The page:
LeBron James, Dwyane Wade deliver another NBA title in a Game 7 to remember

MIAMI – They plopped themselves on the edge of the stage, under a hail of NBA championship confetti. Dwyane Wade cradled the Larry O'Brien Trophy. LeBron James held the Finals MVP award.

This was the plan three summers ago, a unification of two mega-stars (well, three, but we'll spare discussion of that for the time being) and a run of championships they might start piecing together here in South Florida. The clumsy announcement of "The Decision," the obnoxious pep rally prediction of "not four, not five, not …" titles, the entire sense of entitlement had made this team so easy to root against and, in the end, produced the very fire of criticism that drove it to these heights.

For LeBron, it was 37 points and 12 rebounds. For D-Wade, 23 and 10. Miami 95, San Antonio 88, four games to three, second straight title for the Heat.

And so there they sat in a shared state of euphoria trying to look around and soak it in, wearing goofy hats and broad smiles borne of challenges met as much as championships won. It's funny how the journey turned out to be more important than the destination.

"Oh man, man, man," Wade said. "This is sweet. This is the sweetest one by far because of everything we've been through."

"The vision that I had when I decided to come here is all coming true," LeBron echoed.

There's probably never been a team this great, a duo this dominating, that's been so ripped apart. Each loss delivers doubt. Each failure produces giddiness from critics. Legacy is constantly being defined and redefined, debated and re-debated – especially on LeBron, despite the fact that he's just 28 years old.

Heavy is the head that calls himself the King, and, so, yes, that's all part of it. The Heat bring it on themselves at times. But if it's fair to demand so much from those given so much, then let them have their moment when Wade rises up through sore knees in such a critical stage. When James simply takes the game over in the moments that demand greatness.

Both produced nights built not simply from natural ability but from hours and hours of work and toughness, both physical and mental. Wade never made his knees an excuse, never sat, never stopped. He just kept pushing and pushing, even pleading with them, he said, to give him one more night.

"I told them, I said, 'Listen, both of you guys, y'all give one more great game,'" Wade laughed at his conversation with his knees.

And there was LeBron, draining jump shots – making five of his 10 3-pointers – because the Spurs worked so hard to keep him off the blocks and out of the paint. This was long the weakest part of his game, a skill acquired rather than a strength he was born with. This was forever his effort in the gym, offseasons and off days.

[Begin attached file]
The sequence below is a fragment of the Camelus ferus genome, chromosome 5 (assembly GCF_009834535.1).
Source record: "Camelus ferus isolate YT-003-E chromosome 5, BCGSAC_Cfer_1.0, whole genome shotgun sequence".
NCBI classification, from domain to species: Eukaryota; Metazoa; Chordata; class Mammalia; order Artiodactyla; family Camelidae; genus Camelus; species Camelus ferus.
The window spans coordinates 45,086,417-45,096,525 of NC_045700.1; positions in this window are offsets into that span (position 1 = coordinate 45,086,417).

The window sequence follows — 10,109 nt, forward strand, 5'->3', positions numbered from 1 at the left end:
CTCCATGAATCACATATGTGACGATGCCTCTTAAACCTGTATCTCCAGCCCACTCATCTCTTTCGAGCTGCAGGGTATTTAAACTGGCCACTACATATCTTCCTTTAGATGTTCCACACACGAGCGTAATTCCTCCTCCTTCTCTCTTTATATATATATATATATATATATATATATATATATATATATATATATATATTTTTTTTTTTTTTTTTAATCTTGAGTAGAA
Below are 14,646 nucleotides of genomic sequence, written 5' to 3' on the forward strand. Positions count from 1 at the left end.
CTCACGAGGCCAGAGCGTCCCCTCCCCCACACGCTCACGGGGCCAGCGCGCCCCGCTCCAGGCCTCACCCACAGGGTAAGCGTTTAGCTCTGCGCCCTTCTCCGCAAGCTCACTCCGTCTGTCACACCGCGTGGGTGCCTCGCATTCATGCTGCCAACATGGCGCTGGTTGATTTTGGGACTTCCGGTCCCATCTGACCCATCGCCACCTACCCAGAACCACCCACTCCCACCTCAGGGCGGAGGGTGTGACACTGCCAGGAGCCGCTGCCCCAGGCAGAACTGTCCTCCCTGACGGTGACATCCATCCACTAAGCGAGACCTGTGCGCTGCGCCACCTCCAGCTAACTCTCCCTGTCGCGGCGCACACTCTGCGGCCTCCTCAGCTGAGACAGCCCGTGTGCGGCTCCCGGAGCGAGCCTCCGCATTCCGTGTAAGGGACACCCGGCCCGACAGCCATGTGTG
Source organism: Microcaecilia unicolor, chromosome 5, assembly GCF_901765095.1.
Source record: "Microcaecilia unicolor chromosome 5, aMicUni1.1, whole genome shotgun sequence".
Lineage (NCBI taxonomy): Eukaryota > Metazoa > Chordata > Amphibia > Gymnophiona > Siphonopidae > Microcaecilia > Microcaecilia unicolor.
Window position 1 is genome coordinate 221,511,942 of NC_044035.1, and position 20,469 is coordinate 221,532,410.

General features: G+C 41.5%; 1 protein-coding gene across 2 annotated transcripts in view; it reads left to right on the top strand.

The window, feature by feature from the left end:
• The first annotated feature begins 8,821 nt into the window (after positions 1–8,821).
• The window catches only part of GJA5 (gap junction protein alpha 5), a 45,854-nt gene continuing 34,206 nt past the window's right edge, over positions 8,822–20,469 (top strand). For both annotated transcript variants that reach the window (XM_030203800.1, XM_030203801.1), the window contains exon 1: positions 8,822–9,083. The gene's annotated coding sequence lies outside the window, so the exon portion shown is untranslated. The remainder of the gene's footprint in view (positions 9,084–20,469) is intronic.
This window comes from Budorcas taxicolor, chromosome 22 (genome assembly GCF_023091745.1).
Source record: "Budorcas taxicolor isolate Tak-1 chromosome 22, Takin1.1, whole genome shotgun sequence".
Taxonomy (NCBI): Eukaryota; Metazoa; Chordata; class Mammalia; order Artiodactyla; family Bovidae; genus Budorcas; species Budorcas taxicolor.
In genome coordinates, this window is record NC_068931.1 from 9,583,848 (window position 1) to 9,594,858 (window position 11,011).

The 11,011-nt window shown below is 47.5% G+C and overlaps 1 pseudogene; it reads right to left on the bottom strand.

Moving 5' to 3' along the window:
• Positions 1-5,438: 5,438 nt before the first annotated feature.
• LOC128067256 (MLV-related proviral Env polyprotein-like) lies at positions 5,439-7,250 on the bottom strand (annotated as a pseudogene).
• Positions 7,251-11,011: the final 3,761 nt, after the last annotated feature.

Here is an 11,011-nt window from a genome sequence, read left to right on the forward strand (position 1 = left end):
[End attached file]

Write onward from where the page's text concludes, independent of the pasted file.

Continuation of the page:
When you're making shots like that, LeBron was asked, you're totally unstoppable.

"Yeah, I am," he said with a laugh. "You said it … I just trusted all the work that I put into my game. And to be able to come through for your teammates in the biggest moment on the biggest stage makes me more satisfied than anything in the world."

This was a moment for these two. And not the moment maybe they expected. Oh, winning consecutive titles was always the plan, always the inevitable they figured.

Only the entire thing has been tougher, harder, meaner than they could have foreseen.

Nationally, fans didn't embrace this marriage the way they thought. Locally, a super team excited the city, but this was still a fan base that saw thousands bail out of Game 6 with 30 seconds remaining, no faith in their heroes.

And especially across this last month, back-to-back seven-game slugfests, the road to the title was tighter than ever. They needed every ounce of muscle to fight through Indiana. They needed a miracle comeback to stave off elimination Tuesday. They needed their own greatness and an unexpected 18 points from Shane Battier to prevail Thursday.

The Heat had just five players score in Game 7 and one of them, Chris Birdman Andersen, had just three points. This was a night when there was no margin other than greatness for Wade and LeBron, not with the Spurs coming and coming.

"Last year when I was sitting up here, I said it was the toughest thing I had ever done," LeBron said. "This year, I'll tell last year he's absolutely wrong. This was the toughest championship right here.

"I mean, everything we've been through this postseason, we were down 1-0, we tied it. We were able to take a lead, but then we were down. We were scratching for our lives in Game 6, down five with 28 seconds to go."

Given the choice, they'd probably prefer to sweep their way to the title. But in the long run, this is what these two covet. Validation.

Wade is a blue-collar kid out of Robbins, Ill. James comes out of hardscrabble Akron, Ohio. For their immense talents and all the glamour of their lives here near South Beach, there is equal parts grit. And getting to display that on this stage will forever be rewarding.

So no, this has never quite gone according to plan. Tougher critics, tougher competition than maybe they predicted in those heady, naïve days when they first teamed up.

To that, even the endless chorus of doubters, they'll accept.

"Everybody has an opinion," Wade said. "But without doubt, maybe I'm not here today."

"Please continue to motivate me," LeBron said to the media. "I need you guys."

So there they were, up on a stage, under the confetti, hugging their hardware. The end result was, again, what they expected. Another title. It was the journey that just happened to turn out sweeter than they could have imagined.

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